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Ithaca Officials: Conservation necessary as water shortage grows ‘critical’

Throughout the region, drought has challenged residents, farmers, business owners and wildlife as an unusually dry weather pattern has made this summer among the driest on record for a vast majority of the Finger Lakes.

Ithaca is nearing a breaking point, as their water supply is dangerously low – prompting city officials to release a statement on Wednesday, asking residents, business owners, and others in the city to conserve water.

While some beneficial rain was felt earlier this week – it did little to challenge the drought conditions felt throughout the region.

Statement from City of Ithaca:

“The City of Ithaca water supply is critically low due to the severe drought conditions in the Finger Lakes region, and the Tompkins County Health Department issued a Water Conservation Advisory last Thursday. Water has been flowing down Six Mile Creek into the reservoir at a lower rate than water is being drawn into the City’s water treatment system. As a result, the water level in the reservoir has been dropping.

At current water consumption rates, the City could drain the reservoir within the next 30 days if there is not significant rainfall and/or a significant reduction in consumption. Bolton Point is supplying water to both the City of Ithaca and Cornell University water systems, but has reached its filtering capacity and cannot supply additional water at this time.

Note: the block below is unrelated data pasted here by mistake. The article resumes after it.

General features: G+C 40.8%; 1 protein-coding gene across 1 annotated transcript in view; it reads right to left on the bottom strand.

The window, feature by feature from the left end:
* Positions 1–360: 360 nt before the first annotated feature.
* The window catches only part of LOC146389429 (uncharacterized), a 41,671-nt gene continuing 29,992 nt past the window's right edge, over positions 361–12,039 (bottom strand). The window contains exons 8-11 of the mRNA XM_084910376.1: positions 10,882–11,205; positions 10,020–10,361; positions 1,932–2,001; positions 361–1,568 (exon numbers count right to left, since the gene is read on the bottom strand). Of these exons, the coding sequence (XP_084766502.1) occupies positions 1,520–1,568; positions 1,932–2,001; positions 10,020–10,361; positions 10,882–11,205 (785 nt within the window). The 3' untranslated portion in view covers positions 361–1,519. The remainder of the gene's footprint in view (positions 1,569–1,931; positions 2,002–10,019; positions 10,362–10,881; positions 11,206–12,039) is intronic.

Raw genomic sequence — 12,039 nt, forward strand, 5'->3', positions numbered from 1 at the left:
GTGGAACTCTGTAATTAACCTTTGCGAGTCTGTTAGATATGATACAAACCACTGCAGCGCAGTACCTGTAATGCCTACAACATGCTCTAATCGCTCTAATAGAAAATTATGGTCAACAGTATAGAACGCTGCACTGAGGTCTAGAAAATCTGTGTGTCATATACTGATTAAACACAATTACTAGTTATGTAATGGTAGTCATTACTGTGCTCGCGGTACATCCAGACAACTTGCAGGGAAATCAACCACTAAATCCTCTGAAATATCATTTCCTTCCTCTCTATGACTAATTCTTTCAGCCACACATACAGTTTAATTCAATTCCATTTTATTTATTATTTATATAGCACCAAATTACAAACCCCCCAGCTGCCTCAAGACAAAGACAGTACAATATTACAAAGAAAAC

The City of Ithaca is now asking every resident and business to voluntarily conserve water until normal rainfall patterns resume. At least one other city in New York State calling for voluntary conservation saw reductions up to 50%. The City of Ithaca is hopeful that we can match or exceed that level of reduction, though we will have to impose mandatory restrictions if conditions do not improve quickly.

The City is simultaneously exploring other options and is in discussions with Tompkins County and the other water systems to develop contingency plans.

Here is what everyone can do to conserve water:

  • Do not hose down sidewalks, patios or driveways.
    Stop watering lawns.
  • Use hand watering for valuable plants and vegetable gardens, and water in the morning or evening.
  • If you run your water before using it for cooking, drinking, or showering/bathing, capture the unused water in a bucket and use for watering plants or filling toilet tanks.
  • Do not run washing machines or dishwashers until you have a full load.
  • Take shorter showers: If you normally take a 5 minute shower, take a 4 minute shower for an immediate 20% water reduction. Better yet, take a 3 minute shower for a 40% reduction.
  • Turn off the water in the shower while lathering or shampooing.
  • Install low flow shower heads or other water saving devices.
  • Use bath water to fill your toilet tank.
  • Flush toilets every other time if possible.
  • Do not leave water running while washing dishes, brushing your teeth or shaving.